47-year-old Saudi Arabian had suffered a fracture which later got infected.
City doctors gave Ali (name changed), a 47-year-old man from Saudi Arabia, battling with multiple surgeries and recurring infection, a new lease of life. He was either wheelchair-bound or using crutches without putting weight on the injured leg to mobilize himself.
Primary surgery was conducted for Ali 7 years ago for fixation of fracture, when he had met with the bike accident, which unfortunately got infected and hence failed. For further treatment, he flew to Germany where two surgeries were performed to cure the infection before a third surgery for revision fixation was done for his fracture. He returned back to his country but the fracture never healed, as a result, he could not walk.
He consulted Columbia Asia Hospital Whitefield seven months ago when he was an uncontrolled diabetic and had experienced recurring infection in the same operated area. “When he actually consulted us, he was in a septic shock with his HBA1C (marker of blood sugar) about 16 which is very high. All his septic parameters were very high, raised white blood cells to count, neutrophil and dropping blood pressure. These were factors of grade 1 to 2 septic shock, so we admitted him under ICU, initially managed the sepsis as that takes the priority, because it can kill the person," said Dr. Veera Reddy, Senior Consultant-Orthopaedics, Columbia Asia Hospital Whitefield. After controlling the parameters, Ali was taken to the operation theatre (OT) to clean the infections as the first resort. On the whole, it took almost a month and a half to two months to bring him back to his physiological state from sepsis and cure his infection. But his road to recovery was neither short nor smooth.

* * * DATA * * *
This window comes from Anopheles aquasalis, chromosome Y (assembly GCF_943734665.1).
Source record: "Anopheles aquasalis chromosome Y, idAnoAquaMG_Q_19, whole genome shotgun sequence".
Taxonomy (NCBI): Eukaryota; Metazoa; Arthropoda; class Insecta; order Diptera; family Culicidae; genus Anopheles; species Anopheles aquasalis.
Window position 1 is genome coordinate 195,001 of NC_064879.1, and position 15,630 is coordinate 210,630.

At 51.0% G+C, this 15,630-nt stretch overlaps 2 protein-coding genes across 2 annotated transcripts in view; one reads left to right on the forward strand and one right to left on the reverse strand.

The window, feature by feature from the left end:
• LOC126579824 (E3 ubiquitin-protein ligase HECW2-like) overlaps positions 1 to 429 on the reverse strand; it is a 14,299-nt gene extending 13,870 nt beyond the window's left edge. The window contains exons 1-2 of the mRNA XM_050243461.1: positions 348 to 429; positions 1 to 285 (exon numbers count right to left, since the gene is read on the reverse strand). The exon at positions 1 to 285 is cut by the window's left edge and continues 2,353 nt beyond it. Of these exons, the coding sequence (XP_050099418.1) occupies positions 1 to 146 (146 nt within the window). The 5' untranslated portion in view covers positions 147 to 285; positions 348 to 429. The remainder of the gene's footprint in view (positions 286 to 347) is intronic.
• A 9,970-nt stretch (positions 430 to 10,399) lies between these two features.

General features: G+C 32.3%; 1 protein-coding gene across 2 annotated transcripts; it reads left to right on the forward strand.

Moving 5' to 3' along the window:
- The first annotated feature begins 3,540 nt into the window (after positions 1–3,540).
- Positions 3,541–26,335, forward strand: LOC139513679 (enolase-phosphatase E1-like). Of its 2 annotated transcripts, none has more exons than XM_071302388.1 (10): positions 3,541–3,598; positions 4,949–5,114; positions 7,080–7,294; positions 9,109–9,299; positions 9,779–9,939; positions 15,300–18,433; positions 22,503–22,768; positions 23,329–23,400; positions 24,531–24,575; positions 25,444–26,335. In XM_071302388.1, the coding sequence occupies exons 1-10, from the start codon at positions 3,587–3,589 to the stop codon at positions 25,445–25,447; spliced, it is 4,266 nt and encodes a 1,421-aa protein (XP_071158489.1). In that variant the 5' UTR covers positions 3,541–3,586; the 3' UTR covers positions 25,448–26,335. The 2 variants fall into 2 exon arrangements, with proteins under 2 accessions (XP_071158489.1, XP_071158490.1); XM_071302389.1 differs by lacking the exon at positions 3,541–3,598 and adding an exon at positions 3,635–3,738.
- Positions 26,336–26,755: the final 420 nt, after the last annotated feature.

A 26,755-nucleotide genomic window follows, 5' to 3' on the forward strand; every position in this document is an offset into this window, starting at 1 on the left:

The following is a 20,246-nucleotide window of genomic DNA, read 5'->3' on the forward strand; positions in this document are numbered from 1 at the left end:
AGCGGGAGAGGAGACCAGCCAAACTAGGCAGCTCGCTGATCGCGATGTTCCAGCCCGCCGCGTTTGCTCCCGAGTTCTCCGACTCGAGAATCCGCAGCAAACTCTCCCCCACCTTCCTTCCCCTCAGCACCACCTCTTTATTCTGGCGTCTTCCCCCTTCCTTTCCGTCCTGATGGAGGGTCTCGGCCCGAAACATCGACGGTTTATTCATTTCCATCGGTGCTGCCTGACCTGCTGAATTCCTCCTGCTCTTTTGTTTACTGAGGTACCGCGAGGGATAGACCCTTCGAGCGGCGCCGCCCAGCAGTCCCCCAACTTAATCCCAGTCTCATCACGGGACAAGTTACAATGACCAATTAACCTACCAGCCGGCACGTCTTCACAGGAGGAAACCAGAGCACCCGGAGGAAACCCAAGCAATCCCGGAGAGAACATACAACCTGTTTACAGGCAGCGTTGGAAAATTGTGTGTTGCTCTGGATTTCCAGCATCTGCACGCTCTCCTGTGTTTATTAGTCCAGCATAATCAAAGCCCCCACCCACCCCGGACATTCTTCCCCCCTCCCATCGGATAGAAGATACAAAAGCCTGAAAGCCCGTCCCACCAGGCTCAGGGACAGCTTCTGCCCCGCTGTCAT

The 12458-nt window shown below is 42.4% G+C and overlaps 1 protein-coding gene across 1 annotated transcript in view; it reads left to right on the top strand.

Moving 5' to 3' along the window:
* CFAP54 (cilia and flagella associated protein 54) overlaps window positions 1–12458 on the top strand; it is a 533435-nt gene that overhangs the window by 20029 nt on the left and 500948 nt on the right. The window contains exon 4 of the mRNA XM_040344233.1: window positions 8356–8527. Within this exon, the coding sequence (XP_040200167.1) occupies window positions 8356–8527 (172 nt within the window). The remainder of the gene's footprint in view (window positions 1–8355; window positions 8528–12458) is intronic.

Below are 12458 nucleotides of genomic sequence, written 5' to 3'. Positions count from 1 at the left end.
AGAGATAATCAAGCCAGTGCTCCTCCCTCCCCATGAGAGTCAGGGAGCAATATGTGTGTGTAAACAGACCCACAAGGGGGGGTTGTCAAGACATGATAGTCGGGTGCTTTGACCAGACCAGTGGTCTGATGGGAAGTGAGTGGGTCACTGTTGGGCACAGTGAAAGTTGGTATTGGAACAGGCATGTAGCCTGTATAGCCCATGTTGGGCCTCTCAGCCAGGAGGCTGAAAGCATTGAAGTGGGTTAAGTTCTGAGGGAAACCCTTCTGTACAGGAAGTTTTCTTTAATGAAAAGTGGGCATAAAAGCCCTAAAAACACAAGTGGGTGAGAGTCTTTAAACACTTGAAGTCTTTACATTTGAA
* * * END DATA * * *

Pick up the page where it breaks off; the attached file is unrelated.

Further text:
During this time, he had grown a gram of negative organisms in the culture of his pus sample, which were sensitive to certain antibiotics, while he was already on antibiotics. So it took almost three & a half months to treat the infection and then all the raised inflammatory parameters were monitored frequently and returned to normal.
Ali also had inflammatory markers. “Post this we gave him a trial of the antibiotic-free period to see whether his infection triggers or not and fortunately with multiple debridement’s and antibiotics, we managed to cure his infection and then did a femur replacement for him,” added Dr. Veera Reddy. Because of multiple surgeries, the patient had a shortening of about 8 inches in that leg, so to counter that the doctors gave him a leg extension Orthosis. And finally, after a long wait of seven years, he could walk on his leg again.